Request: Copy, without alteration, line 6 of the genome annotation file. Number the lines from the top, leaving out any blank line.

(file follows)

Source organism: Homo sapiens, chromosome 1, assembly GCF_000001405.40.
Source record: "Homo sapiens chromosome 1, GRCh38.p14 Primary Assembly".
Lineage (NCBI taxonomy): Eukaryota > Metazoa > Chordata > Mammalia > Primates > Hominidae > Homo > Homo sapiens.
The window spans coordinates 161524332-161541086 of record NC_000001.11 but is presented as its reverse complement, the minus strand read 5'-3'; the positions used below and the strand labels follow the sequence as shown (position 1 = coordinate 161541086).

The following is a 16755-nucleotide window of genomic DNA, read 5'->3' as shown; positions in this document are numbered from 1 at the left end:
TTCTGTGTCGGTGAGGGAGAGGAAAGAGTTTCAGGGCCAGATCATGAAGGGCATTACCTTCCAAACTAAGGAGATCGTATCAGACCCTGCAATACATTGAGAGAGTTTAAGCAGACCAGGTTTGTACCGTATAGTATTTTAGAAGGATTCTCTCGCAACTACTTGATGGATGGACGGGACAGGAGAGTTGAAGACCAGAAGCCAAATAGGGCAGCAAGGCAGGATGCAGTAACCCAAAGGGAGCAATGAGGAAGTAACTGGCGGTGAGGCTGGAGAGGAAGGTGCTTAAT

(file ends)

TTCTGTGTCGGTGAGGGAGAGGAAAGAGTTTCAGGGCCAGATCATGAAGGGCATTACCTTCCAAACTAAGGAGATCGTATCAGACCCTGCAATACATTGAGAGAGTTTAAGCAGACCAGGTTTGTACCGTATAGTATTTTAGAAGGATTCTCTCGCAACTACTTGATGGATGGACGGGACAGGAGAGTTGAAGACCAGAAGCCAAATAGGGCAGCAAGGCAGGATGCAGTAACCCAAAGGGAGCAATGAGGAAGTAACTGGCGGTGAGGCTGGAGAGGAAGGTGCTTAAT